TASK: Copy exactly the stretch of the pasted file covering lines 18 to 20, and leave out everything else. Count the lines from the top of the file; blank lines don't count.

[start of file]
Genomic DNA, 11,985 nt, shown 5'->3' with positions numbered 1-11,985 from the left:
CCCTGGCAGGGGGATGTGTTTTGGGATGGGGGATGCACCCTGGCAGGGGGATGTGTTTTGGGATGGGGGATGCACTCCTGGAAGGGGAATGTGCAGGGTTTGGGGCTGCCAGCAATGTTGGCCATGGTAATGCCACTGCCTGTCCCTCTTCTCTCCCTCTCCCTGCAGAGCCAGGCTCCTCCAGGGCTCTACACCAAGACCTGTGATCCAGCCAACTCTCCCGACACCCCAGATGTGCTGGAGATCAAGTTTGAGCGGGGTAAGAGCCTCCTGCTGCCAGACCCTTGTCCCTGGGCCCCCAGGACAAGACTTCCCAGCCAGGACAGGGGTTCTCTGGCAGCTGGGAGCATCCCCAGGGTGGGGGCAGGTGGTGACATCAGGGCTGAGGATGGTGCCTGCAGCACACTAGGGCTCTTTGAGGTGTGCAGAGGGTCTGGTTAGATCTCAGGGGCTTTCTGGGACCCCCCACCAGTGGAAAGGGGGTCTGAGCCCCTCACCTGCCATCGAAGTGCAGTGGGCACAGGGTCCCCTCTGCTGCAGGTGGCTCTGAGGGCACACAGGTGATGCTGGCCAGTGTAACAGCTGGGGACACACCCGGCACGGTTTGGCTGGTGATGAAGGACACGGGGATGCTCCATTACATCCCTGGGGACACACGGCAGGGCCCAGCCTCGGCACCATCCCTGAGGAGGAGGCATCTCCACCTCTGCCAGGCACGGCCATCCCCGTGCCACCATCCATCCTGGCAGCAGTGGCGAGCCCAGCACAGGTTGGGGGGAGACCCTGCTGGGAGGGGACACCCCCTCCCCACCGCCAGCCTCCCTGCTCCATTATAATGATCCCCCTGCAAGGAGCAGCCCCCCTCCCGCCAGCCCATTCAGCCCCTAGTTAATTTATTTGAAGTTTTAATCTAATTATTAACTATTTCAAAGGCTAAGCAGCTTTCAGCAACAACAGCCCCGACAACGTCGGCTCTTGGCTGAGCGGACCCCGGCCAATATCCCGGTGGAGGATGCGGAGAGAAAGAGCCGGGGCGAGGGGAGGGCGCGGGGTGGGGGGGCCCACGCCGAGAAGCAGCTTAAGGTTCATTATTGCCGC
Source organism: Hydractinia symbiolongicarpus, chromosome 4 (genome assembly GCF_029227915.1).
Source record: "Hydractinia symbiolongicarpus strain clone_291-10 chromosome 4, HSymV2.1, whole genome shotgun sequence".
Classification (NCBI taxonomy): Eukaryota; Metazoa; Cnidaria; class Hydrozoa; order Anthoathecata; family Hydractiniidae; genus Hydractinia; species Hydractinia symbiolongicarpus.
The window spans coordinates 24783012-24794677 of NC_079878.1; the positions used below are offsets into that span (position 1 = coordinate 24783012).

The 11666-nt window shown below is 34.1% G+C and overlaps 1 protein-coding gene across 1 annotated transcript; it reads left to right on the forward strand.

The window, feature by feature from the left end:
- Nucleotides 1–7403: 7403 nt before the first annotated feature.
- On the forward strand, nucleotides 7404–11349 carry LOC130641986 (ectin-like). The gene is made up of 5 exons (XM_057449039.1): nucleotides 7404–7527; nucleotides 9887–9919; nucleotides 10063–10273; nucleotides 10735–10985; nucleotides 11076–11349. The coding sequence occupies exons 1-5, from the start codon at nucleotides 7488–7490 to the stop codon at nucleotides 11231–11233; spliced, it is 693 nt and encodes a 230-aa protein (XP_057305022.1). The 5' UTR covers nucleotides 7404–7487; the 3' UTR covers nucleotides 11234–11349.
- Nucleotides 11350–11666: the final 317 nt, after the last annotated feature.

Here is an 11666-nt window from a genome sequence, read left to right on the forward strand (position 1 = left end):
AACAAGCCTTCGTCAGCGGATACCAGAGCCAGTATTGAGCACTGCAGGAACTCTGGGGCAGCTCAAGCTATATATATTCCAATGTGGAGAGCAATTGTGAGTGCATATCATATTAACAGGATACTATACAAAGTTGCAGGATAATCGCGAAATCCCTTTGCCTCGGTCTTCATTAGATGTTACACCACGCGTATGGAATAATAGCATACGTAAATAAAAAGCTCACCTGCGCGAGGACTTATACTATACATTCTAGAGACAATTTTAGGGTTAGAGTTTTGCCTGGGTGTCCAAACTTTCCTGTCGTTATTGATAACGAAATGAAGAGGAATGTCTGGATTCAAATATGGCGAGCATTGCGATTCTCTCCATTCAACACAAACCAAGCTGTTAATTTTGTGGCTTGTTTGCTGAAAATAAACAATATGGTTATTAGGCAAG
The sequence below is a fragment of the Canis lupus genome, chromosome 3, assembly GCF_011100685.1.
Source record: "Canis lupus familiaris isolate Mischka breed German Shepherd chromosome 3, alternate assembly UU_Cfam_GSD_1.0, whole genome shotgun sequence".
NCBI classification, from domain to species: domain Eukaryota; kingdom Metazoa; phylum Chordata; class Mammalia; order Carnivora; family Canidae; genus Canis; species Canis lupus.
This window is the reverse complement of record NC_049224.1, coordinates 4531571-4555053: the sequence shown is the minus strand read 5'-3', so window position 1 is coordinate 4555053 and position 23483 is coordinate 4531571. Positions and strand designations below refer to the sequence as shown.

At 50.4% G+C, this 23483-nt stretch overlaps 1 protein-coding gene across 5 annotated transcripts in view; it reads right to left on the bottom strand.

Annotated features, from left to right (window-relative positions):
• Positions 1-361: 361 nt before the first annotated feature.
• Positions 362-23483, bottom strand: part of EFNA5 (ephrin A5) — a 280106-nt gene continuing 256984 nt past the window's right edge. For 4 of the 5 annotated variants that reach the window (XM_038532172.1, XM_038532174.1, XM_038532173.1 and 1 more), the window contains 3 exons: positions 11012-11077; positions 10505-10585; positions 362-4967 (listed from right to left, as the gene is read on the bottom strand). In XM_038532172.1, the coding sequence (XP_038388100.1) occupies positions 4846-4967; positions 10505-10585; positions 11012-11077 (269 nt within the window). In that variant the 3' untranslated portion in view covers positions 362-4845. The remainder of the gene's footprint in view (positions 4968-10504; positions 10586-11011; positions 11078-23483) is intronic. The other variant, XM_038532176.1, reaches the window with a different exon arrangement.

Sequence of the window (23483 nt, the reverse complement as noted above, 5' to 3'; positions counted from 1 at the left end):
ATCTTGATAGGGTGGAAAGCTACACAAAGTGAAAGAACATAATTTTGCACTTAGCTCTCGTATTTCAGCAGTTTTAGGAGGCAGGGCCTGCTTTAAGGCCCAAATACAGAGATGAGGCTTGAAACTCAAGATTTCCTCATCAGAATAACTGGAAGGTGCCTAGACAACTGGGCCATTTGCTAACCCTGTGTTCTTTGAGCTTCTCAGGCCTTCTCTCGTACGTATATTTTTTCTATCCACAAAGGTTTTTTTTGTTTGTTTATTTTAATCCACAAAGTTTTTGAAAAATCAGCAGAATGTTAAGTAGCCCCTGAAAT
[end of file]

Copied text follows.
At 50.4% G+C, this 23483-nt stretch overlaps 1 protein-coding gene across 5 annotated transcripts in view; it reads right to left on the bottom strand.

Annotated features, from left to right (window-relative positions):
• Positions 1-361: 361 nt before the first annotated feature.